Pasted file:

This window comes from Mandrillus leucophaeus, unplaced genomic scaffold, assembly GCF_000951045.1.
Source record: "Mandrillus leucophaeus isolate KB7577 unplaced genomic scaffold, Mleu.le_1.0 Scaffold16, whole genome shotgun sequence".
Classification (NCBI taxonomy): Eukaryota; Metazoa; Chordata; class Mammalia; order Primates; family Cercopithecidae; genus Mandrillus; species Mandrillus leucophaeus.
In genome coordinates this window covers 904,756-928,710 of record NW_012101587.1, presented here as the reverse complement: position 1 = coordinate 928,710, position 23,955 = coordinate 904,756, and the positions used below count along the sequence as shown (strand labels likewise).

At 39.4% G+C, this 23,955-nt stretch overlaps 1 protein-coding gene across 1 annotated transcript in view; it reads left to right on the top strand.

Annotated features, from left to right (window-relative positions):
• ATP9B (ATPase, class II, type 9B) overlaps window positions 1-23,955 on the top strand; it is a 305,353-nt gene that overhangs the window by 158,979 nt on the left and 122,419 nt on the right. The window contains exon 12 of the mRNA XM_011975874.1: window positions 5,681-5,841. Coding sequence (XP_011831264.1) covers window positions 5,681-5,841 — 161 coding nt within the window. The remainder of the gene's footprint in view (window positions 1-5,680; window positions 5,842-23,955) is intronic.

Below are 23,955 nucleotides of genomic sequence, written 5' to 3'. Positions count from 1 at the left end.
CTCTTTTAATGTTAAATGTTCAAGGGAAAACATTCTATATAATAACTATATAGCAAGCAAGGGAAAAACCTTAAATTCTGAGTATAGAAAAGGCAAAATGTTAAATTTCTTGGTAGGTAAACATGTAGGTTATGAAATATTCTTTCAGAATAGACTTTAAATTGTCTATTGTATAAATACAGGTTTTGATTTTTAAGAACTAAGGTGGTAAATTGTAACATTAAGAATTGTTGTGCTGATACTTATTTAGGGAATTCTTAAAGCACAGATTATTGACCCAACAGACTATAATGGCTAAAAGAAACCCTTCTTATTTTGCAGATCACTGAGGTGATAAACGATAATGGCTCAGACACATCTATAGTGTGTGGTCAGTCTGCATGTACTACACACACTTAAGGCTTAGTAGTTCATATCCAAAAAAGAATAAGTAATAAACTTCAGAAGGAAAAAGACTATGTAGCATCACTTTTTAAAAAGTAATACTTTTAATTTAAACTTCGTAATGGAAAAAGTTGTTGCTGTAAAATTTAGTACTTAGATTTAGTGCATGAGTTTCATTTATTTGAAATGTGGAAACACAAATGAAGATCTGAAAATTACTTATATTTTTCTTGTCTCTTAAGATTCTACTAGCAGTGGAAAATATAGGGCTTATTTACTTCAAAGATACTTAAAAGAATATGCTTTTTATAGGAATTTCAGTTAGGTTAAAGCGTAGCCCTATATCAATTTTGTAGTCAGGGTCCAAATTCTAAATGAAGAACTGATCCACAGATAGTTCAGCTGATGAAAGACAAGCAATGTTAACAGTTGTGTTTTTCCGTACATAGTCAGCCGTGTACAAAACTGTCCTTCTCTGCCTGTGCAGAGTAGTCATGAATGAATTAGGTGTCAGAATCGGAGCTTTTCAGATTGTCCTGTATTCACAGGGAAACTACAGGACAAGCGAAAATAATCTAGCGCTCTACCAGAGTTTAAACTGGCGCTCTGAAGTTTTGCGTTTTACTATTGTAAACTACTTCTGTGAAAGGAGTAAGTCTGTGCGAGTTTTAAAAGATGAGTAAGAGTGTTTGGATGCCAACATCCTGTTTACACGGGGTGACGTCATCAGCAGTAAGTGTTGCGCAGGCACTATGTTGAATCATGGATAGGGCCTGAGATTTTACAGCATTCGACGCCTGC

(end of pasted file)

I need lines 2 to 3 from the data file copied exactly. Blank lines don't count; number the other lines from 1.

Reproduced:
Source record: "Mandrillus leucophaeus isolate KB7577 unplaced genomic scaffold, Mleu.le_1.0 Scaffold16, whole genome shotgun sequence".
Classification (NCBI taxonomy): Eukaryota; Metazoa; Chordata; class Mammalia; order Primates; family Cercopithecidae; genus Mandrillus; species Mandrillus leucophaeus.